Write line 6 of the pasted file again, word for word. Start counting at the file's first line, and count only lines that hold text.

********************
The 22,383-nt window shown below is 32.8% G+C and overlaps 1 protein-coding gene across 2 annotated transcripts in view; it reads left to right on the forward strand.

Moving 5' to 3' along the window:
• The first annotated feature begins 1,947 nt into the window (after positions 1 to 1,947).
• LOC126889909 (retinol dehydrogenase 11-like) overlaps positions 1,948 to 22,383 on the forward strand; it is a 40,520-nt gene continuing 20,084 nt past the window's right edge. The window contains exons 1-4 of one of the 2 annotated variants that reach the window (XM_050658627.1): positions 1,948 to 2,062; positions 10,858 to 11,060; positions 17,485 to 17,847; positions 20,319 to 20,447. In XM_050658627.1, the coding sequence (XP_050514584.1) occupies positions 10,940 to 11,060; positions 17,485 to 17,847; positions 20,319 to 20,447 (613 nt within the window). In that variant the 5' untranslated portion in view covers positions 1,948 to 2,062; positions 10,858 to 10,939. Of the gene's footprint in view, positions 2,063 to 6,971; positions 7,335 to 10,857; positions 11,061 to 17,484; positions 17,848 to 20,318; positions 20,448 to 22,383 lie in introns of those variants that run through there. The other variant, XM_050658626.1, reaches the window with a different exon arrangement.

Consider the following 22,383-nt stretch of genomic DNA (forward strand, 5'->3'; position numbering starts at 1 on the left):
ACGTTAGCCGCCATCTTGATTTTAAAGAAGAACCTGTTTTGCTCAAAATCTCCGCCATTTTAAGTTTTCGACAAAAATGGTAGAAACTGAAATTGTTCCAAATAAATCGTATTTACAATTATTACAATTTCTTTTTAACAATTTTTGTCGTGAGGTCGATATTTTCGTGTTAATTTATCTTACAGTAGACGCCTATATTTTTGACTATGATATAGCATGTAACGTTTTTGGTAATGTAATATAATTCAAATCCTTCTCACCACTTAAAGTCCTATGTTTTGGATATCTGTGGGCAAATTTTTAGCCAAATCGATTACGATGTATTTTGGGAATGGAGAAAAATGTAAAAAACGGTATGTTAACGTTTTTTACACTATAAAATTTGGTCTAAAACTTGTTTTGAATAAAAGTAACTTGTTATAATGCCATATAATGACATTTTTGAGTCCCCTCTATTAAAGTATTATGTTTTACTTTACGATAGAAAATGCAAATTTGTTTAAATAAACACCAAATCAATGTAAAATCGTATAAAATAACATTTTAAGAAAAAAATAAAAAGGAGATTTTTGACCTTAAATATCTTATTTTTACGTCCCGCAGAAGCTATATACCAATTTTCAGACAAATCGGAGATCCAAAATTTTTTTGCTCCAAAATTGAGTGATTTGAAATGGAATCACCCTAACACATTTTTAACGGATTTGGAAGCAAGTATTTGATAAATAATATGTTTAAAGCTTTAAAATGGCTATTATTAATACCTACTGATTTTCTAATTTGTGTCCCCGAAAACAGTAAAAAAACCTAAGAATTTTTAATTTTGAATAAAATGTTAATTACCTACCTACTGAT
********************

ACGTTAGCCGCCATCTTGATTTTAAAGAAGAACCTGTTTTGCTCAAAATCTCCGCCATTTTAAGTTTTCGACAAAAATGGTAGAAACTGAAATTGTTCCAAATAAATCGTATTTACAATTATTACAATTTCTTTTTAACAATTTTTGTCGTGAGGTCGATATTTTCGTGTTAATTTATCTTACAGTAGACGCCTATATTTTTGACTATGATATAGCATGTAACGTTTTTGGTAATGTAATATAATTCAAATCCTTCTCACCACTTAAAGTCCTATGTTTTGGATATCTGTGGGCAAATTTTTAGCCAAATCGATTACGATGTATTTTGGGAATGGAGAAAAATGTAAAAAACGGTATGTTAACGTTTTTTACACTATAAAATTTGGTCTAAAACTTGTTTTGAATAAAAGTAACTTGTTATAATGCCATATAATGACATTTTTGAGTCCCCTCTATTAAAGTATTATGTTTTACTTTACGATAGAAAATGCAAATTTGTTTAAATAAACACCAAATCAATGTAAAATCGTATAAAATAACATTTTAAGAAAAAAATAAAAAGGAGATTTTTGACCTTAAATATCTTATTTTTACGTCCCGCAGAAGCTATATACCAATTTTCAGACAAATCGGAGATCCAAAATTTTTTTGCTCCAAAATTGAGTGATTTGAAATGGAATCACCCTAACACATTTTTAACGGATTTGGAAGCAAGTATTTGATAAATAATATGTTTAAAGCTTTAAAATGGCTATTATTAATACCTACTGATTTTCTAATTTGTGTCCCCGAAAACAGTAAAAAAACCTAAGAATTTTTAATTTTGAATAAAATGTTAATTACCTACCTACTGAT